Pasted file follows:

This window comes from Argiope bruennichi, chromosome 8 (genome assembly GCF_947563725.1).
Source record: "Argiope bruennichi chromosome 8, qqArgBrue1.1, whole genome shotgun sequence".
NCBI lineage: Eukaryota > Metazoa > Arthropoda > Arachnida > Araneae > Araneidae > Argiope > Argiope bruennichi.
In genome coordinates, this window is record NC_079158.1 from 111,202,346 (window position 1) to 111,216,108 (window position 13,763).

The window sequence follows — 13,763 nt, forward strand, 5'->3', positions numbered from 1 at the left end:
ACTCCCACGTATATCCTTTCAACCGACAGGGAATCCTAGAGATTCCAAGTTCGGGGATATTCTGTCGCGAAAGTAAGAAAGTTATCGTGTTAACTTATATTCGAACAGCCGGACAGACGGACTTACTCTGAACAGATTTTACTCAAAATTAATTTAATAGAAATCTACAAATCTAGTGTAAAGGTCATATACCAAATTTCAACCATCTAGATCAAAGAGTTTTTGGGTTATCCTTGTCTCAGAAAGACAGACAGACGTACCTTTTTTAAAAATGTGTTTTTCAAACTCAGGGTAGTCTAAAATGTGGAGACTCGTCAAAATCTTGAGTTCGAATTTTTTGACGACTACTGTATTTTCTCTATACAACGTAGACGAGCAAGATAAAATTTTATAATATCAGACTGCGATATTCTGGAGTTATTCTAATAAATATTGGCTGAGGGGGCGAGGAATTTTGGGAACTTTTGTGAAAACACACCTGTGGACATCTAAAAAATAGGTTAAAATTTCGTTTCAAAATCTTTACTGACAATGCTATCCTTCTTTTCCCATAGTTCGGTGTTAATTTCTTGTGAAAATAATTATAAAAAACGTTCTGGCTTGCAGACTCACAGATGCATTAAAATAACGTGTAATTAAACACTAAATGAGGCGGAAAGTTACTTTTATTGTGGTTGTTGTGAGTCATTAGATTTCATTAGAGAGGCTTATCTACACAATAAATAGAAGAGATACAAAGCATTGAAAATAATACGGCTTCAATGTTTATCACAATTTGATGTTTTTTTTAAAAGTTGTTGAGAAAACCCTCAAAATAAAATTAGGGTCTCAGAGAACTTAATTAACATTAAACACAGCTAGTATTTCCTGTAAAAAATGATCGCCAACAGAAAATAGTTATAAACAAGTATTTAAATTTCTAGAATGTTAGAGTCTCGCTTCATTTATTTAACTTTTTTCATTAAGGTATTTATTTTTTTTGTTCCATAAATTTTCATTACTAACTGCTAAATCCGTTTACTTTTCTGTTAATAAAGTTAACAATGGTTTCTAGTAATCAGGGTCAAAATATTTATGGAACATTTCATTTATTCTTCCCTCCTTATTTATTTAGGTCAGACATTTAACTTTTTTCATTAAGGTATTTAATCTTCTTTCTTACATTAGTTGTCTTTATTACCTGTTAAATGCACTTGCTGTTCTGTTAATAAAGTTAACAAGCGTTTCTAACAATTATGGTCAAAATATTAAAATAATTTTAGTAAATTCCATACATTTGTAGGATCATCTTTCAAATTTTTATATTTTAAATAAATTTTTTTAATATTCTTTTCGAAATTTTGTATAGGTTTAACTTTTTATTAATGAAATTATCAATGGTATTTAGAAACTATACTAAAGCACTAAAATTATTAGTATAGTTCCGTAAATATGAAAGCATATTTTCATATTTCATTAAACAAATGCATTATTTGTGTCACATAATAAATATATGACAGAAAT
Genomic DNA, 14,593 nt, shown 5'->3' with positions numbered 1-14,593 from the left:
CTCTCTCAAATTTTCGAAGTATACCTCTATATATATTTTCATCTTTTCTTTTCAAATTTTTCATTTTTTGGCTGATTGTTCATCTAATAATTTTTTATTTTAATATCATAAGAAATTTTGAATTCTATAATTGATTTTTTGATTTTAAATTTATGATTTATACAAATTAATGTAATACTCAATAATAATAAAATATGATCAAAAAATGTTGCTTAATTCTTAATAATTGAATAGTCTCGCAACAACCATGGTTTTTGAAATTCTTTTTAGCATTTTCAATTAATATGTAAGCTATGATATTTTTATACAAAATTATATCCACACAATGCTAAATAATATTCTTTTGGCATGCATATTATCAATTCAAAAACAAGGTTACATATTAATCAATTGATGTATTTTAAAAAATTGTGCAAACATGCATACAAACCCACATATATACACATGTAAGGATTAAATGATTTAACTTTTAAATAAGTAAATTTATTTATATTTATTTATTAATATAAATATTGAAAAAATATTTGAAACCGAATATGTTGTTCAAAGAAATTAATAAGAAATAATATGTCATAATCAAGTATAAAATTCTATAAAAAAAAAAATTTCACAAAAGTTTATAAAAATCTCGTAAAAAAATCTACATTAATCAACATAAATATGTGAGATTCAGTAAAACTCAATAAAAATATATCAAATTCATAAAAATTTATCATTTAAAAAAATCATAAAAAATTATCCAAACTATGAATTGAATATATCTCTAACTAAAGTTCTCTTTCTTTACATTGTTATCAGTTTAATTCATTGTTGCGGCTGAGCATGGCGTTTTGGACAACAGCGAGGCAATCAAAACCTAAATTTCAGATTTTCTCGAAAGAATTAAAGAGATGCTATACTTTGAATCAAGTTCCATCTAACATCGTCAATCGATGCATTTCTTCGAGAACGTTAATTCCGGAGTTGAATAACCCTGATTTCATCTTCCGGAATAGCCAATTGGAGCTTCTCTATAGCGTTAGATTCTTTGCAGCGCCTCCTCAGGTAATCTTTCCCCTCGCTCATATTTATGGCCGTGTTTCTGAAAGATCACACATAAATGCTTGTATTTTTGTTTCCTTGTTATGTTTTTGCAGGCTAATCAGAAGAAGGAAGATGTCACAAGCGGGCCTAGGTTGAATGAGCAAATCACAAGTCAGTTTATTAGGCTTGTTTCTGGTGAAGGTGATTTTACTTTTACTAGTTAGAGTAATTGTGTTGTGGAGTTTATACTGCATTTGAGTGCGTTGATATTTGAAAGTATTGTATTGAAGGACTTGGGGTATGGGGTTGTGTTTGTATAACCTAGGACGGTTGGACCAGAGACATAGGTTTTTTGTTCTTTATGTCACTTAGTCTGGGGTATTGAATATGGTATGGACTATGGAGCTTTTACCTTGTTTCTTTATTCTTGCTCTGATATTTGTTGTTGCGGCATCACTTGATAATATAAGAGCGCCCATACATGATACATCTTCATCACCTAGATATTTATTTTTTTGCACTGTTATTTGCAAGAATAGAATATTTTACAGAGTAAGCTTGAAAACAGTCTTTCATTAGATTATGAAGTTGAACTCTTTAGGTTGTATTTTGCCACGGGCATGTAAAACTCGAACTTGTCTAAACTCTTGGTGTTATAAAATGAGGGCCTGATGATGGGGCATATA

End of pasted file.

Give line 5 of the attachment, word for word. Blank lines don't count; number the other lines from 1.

The window sequence follows — 13,763 nt, forward strand, 5'->3', positions numbered from 1 at the left end: